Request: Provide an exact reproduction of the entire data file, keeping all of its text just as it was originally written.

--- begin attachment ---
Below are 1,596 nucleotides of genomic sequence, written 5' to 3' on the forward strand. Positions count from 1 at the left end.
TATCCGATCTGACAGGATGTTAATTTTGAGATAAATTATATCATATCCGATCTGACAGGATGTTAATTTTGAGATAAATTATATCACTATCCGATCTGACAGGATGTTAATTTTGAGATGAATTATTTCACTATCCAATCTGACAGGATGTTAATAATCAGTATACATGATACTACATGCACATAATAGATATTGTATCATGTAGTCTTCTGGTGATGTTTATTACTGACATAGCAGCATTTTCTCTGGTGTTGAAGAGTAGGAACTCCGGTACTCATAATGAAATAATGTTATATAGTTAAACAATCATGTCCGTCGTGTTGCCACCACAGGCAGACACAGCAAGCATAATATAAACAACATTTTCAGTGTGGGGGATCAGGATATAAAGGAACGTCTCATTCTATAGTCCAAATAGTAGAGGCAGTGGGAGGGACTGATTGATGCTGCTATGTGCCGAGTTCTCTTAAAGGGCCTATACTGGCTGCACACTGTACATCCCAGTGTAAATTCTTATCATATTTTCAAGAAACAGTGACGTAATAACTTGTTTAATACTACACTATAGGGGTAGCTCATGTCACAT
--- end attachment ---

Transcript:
Below are 1,596 nucleotides of genomic sequence, written 5' to 3' on the forward strand. Positions count from 1 at the left end.
TATCCGATCTGACAGGATGTTAATTTTGAGATAAATTATATCATATCCGATCTGACAGGATGTTAATTTTGAGATAAATTATATCACTATCCGATCTGACAGGATGTTAATTTTGAGATGAATTATTTCACTATCCAATCTGACAGGATGTTAATAATCAGTATACATGATACTACATGCACATAATAGATATTGTATCATGTAGTCTTCTGGTGATGTTTATTACTGACATAGCAGCATTTTCTCTGGTGTTGAAGAGTAGGAACTCCGGTACTCATAATGAAATAATGTTATATAGTTAAACAATCATGTCCGTCGTGTTGCCACCACAGGCAGACACAGCAAGCATAATATAAACAACATTTTCAGTGTGGGGGATCAGGATATAAAGGAACGTCTCATTCTATAGTCCAAATAGTAGAGGCAGTGGGAGGGACTGATTGATGCTGCTATGTGCCGAGTTCTCTTAAAGGGCCTATACTGGCTGCACACTGTACATCCCAGTGTAAATTCTTATCATATTTTCAAGAAACAGTGACGTAATAACTTGTTTAATACTACACTATAGGGGTAGCTCATGTCACAT